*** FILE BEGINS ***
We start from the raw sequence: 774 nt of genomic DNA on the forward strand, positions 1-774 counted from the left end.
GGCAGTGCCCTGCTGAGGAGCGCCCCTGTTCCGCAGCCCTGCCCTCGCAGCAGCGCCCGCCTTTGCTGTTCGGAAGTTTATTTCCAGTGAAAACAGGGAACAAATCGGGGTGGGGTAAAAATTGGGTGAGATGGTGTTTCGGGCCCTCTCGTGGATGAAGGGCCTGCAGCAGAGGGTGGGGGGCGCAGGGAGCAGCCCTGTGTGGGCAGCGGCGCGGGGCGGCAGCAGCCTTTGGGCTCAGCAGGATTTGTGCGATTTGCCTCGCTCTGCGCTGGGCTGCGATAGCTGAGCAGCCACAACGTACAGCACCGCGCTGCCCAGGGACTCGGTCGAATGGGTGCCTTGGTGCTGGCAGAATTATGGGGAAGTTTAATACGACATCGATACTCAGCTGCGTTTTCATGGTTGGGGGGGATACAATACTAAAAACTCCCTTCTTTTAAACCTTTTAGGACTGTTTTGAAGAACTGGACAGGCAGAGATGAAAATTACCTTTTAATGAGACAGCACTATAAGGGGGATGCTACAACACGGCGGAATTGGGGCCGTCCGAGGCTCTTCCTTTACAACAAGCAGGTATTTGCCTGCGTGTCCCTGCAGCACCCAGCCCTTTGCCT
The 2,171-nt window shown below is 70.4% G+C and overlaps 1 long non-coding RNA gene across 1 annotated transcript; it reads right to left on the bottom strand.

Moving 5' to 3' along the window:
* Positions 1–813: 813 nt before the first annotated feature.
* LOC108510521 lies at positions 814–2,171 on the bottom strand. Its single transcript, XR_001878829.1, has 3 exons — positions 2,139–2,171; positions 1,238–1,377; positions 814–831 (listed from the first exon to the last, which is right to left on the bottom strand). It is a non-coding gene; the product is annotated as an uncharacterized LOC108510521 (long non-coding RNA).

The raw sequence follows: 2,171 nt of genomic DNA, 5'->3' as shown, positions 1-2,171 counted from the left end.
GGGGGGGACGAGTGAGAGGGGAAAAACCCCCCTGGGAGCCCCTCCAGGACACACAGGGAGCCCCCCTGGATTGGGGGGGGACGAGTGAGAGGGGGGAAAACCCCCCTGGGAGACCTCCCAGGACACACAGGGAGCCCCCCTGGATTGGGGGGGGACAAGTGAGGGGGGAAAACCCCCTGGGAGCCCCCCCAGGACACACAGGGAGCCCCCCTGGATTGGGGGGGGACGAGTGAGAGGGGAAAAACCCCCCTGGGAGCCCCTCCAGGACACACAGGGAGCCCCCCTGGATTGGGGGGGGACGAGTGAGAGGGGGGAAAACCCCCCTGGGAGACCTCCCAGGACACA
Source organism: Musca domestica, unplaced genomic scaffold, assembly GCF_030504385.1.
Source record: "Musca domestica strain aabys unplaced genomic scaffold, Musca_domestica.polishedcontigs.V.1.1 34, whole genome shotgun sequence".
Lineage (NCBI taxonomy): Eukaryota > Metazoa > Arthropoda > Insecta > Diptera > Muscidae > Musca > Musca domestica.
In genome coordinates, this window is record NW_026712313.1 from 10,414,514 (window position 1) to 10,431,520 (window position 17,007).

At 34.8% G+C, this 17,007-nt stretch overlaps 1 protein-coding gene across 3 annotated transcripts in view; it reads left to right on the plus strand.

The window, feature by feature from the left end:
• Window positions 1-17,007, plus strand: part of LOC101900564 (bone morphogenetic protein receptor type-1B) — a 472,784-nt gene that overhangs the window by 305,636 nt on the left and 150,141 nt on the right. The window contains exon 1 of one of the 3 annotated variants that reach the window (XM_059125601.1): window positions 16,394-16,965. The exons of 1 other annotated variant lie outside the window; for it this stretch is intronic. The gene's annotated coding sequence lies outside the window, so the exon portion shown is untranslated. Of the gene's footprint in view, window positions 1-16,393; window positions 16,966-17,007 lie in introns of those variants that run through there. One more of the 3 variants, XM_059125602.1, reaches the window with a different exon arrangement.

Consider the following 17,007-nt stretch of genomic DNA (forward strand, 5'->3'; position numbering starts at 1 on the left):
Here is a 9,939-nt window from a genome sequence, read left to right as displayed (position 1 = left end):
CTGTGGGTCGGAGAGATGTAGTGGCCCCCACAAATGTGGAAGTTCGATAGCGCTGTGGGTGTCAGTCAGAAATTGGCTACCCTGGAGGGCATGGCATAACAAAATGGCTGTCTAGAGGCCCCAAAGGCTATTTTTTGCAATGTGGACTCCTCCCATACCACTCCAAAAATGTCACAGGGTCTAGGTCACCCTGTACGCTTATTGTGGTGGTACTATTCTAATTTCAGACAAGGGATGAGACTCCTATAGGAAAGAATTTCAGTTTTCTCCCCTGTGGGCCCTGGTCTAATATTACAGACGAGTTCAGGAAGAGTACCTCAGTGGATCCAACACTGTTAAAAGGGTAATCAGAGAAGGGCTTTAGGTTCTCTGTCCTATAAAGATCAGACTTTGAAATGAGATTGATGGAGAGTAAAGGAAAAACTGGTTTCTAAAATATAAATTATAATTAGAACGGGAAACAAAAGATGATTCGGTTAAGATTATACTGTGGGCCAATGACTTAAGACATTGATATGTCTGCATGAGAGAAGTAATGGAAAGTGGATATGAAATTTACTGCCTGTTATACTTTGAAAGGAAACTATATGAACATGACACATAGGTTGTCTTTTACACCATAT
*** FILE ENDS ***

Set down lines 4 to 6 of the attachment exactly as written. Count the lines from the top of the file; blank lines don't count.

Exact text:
Moving 5' to 3' along the window:
* Positions 1–813: 813 nt before the first annotated feature.
* LOC108510521 lies at positions 814–2,171 on the bottom strand. Its single transcript, XR_001878829.1, has 3 exons — positions 2,139–2,171; positions 1,238–1,377; positions 814–831 (listed from the first exon to the last, which is right to left on the bottom strand). It is a non-coding gene; the product is annotated as an uncharacterized LOC108510521 (long non-coding RNA).